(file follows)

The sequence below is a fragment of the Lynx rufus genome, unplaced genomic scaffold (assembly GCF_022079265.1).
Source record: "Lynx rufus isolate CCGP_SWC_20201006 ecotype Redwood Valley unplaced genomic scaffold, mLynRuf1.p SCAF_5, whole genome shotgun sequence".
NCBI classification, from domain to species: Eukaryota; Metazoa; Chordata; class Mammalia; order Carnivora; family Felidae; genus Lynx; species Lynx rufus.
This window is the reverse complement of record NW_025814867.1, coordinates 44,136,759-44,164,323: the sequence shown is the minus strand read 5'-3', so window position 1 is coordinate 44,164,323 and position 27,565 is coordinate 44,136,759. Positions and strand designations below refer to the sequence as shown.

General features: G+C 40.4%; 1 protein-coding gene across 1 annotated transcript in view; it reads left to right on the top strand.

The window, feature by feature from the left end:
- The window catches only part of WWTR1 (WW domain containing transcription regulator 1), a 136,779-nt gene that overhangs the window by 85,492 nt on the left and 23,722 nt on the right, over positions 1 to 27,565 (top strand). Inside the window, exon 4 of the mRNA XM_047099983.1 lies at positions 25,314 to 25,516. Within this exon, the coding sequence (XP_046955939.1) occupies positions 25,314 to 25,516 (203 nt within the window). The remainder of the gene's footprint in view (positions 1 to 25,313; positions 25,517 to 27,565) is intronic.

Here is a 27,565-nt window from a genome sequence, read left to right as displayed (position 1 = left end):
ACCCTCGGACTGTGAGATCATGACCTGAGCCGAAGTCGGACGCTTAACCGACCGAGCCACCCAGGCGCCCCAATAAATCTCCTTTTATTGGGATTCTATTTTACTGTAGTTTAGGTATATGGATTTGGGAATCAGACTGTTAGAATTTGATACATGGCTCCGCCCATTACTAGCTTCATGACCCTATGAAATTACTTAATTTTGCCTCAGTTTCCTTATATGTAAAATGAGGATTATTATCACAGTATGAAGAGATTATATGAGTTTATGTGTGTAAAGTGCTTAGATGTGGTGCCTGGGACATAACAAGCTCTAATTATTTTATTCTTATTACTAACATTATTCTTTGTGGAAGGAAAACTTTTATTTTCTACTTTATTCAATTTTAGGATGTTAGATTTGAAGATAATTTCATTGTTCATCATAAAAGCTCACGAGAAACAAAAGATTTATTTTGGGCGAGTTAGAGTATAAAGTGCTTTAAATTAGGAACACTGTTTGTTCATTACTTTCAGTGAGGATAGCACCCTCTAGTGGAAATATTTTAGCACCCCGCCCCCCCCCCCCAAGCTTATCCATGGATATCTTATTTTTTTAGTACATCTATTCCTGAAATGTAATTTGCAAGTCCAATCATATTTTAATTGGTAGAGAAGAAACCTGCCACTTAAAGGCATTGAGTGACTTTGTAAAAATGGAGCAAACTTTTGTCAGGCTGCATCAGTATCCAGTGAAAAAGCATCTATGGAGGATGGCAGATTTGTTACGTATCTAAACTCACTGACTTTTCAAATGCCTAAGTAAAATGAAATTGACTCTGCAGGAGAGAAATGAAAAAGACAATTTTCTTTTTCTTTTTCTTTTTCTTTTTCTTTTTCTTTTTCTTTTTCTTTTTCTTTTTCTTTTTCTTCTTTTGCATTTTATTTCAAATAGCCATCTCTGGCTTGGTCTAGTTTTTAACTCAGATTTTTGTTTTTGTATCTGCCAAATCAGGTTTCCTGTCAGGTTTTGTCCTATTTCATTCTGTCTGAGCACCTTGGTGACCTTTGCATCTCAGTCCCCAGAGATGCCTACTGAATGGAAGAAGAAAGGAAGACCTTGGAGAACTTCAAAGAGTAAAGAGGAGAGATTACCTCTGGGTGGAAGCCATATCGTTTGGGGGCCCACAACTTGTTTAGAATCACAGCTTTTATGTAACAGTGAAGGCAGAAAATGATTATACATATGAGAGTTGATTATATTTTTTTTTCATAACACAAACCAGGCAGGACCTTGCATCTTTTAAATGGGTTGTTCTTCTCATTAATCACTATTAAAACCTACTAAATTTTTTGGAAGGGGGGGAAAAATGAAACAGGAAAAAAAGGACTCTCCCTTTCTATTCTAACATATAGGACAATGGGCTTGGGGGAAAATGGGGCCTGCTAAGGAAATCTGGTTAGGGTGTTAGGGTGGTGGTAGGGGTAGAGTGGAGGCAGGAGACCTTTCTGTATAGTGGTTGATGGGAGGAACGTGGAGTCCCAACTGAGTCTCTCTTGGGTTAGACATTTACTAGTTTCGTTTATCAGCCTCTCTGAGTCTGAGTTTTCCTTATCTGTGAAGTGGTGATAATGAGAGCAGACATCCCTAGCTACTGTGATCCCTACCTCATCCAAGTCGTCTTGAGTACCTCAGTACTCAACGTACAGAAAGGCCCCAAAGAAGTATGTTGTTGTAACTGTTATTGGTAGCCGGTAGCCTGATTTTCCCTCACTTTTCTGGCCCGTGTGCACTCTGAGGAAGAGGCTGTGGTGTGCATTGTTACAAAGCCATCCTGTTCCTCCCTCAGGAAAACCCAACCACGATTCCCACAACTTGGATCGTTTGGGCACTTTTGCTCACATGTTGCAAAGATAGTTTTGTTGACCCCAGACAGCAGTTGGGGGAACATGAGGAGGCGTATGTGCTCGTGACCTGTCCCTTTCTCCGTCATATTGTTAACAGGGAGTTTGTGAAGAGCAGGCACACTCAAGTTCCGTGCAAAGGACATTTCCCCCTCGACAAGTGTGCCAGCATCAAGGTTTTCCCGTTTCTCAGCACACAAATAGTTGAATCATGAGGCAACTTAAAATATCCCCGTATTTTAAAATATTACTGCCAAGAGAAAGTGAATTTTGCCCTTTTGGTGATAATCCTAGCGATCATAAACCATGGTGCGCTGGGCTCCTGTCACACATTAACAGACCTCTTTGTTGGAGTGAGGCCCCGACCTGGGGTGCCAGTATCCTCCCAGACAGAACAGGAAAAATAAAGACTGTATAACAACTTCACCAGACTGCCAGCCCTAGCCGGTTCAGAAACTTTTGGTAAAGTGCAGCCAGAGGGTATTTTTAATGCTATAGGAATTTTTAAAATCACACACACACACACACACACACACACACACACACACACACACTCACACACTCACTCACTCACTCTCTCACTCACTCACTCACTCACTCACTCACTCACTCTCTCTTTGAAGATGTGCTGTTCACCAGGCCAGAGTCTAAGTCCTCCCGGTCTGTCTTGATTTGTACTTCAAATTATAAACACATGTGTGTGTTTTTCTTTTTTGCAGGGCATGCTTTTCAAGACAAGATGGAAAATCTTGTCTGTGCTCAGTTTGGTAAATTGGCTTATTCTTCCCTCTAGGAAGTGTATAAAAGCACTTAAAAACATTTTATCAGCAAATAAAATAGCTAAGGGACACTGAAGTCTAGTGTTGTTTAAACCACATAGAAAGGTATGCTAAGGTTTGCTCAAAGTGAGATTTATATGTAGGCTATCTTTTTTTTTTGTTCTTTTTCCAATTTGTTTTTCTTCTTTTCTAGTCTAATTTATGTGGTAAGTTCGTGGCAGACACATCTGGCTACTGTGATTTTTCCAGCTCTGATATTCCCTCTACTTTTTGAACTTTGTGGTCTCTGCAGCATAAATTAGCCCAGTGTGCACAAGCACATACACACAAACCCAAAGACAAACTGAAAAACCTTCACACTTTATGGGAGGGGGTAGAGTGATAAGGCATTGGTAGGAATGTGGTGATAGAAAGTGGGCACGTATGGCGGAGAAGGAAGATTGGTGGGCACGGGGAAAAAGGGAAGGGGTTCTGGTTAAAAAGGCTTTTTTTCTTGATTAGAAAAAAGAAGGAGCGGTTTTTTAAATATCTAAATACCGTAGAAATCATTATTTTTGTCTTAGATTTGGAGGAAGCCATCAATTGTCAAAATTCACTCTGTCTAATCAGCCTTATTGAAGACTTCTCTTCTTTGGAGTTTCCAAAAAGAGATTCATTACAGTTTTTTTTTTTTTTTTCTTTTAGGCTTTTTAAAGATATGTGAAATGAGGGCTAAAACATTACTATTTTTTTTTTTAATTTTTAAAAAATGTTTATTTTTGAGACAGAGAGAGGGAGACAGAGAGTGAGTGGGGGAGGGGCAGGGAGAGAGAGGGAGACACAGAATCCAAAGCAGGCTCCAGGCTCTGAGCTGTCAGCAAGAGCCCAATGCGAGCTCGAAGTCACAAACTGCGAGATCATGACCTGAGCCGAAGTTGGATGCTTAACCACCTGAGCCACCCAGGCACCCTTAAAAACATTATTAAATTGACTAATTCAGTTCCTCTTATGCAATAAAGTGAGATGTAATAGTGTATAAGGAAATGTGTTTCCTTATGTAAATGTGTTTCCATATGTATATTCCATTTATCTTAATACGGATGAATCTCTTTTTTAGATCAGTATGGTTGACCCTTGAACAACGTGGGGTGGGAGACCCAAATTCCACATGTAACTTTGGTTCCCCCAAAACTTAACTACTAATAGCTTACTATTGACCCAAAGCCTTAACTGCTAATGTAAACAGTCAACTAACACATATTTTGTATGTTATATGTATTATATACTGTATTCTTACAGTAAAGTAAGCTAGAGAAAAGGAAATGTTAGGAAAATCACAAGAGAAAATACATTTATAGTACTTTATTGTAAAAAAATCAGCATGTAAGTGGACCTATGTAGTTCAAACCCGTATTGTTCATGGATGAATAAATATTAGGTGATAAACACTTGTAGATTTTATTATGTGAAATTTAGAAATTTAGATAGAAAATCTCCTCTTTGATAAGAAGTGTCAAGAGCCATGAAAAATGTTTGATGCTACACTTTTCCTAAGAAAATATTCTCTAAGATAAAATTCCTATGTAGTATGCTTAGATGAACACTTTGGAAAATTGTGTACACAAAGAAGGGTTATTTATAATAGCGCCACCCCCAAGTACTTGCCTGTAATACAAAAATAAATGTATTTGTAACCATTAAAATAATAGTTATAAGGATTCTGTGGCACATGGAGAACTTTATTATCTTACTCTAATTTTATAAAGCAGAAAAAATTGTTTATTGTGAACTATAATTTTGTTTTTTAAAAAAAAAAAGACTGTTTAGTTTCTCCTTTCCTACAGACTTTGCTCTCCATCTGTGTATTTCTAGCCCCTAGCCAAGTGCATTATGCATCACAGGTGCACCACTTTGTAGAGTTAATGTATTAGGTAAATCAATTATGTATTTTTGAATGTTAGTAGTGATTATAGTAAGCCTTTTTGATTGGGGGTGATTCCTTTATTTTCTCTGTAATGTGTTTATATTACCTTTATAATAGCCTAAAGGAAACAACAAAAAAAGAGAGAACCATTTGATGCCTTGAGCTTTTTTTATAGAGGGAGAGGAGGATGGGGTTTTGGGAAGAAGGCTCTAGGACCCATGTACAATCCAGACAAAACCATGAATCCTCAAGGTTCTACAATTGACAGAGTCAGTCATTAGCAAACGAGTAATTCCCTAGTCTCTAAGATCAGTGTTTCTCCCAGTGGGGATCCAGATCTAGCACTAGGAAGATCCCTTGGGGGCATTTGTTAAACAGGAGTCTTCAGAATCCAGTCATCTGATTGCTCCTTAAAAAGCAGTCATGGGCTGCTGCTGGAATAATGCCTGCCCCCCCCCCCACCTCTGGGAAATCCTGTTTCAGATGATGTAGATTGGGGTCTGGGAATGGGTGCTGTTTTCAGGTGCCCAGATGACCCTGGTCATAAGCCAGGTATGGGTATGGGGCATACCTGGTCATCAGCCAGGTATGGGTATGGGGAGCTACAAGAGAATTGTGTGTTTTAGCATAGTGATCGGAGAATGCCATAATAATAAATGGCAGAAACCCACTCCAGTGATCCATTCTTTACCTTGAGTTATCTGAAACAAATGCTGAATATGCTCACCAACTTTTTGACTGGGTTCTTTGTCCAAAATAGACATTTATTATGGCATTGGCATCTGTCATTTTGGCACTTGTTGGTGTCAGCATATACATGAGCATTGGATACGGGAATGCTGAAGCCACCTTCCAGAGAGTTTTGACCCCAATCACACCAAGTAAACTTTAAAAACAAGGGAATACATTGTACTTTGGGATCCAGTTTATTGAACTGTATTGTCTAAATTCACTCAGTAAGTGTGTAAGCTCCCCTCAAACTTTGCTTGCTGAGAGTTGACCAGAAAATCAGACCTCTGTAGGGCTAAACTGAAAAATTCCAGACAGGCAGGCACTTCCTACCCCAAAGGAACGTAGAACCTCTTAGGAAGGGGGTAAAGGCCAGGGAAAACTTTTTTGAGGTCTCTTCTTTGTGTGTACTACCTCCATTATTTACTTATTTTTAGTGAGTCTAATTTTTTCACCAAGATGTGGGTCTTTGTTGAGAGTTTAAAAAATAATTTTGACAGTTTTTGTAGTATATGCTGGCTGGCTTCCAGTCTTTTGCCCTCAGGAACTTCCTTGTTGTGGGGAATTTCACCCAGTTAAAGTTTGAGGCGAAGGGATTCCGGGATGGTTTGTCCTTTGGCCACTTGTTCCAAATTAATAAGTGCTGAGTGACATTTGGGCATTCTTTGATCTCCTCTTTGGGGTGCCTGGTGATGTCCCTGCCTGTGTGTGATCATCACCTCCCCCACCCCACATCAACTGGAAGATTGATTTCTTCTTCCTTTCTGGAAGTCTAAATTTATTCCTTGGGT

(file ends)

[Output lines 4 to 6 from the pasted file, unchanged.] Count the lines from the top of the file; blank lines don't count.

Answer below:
This window is the reverse complement of record NW_025814867.1, coordinates 44,136,759-44,164,323: the sequence shown is the minus strand read 5'-3', so window position 1 is coordinate 44,164,323 and position 27,565 is coordinate 44,136,759. Positions and strand designations below refer to the sequence as shown.

General features: G+C 40.4%; 1 protein-coding gene across 1 annotated transcript in view; it reads left to right on the top strand.

The window, feature by feature from the left end: